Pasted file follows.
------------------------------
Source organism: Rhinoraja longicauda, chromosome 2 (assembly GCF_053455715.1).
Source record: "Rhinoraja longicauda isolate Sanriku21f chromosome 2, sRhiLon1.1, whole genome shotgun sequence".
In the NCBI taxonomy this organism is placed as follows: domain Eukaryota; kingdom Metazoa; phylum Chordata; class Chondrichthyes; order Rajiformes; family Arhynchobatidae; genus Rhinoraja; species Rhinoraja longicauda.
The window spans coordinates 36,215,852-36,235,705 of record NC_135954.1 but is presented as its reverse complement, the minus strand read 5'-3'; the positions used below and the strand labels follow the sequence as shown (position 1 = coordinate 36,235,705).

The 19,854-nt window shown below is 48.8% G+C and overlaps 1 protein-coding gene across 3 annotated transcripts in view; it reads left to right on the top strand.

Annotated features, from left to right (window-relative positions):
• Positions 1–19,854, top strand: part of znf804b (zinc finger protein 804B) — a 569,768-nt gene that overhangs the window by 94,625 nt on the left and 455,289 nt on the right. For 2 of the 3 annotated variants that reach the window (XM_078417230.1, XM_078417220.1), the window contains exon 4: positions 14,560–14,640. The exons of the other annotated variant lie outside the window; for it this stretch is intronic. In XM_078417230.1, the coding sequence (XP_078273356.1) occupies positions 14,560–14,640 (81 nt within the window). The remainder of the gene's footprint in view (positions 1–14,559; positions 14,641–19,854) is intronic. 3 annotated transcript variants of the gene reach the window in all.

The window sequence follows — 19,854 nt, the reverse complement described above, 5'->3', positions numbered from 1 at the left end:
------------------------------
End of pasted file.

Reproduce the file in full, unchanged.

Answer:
Source organism: Rhinoraja longicauda, chromosome 2 (assembly GCF_053455715.1).
Source record: "Rhinoraja longicauda isolate Sanriku21f chromosome 2, sRhiLon1.1, whole genome shotgun sequence".
In the NCBI taxonomy this organism is placed as follows: domain Eukaryota; kingdom Metazoa; phylum Chordata; class Chondrichthyes; order Rajiformes; family Arhynchobatidae; genus Rhinoraja; species Rhinoraja longicauda.
The window spans coordinates 36,215,852-36,235,705 of record NC_135954.1 but is presented as its reverse complement, the minus strand read 5'-3'; the positions used below and the strand labels follow the sequence as shown (position 1 = coordinate 36,235,705).

The 19,854-nt window shown below is 48.8% G+C and overlaps 1 protein-coding gene across 3 annotated transcripts in view; it reads left to right on the top strand.

Annotated features, from left to right (window-relative positions):
• Positions 1–19,854, top strand: part of znf804b (zinc finger protein 804B) — a 569,768-nt gene that overhangs the window by 94,625 nt on the left and 455,289 nt on the right. For 2 of the 3 annotated variants that reach the window (XM_078417230.1, XM_078417220.1), the window contains exon 4: positions 14,560–14,640. The exons of the other annotated variant lie outside the window; for it this stretch is intronic. In XM_078417230.1, the coding sequence (XP_078273356.1) occupies positions 14,560–14,640 (81 nt within the window). The remainder of the gene's footprint in view (positions 1–14,559; positions 14,641–19,854) is intronic. 3 annotated transcript variants of the gene reach the window in all.

The window sequence follows — 19,854 nt, the reverse complement described above, 5'->3', positions numbered from 1 at the left end: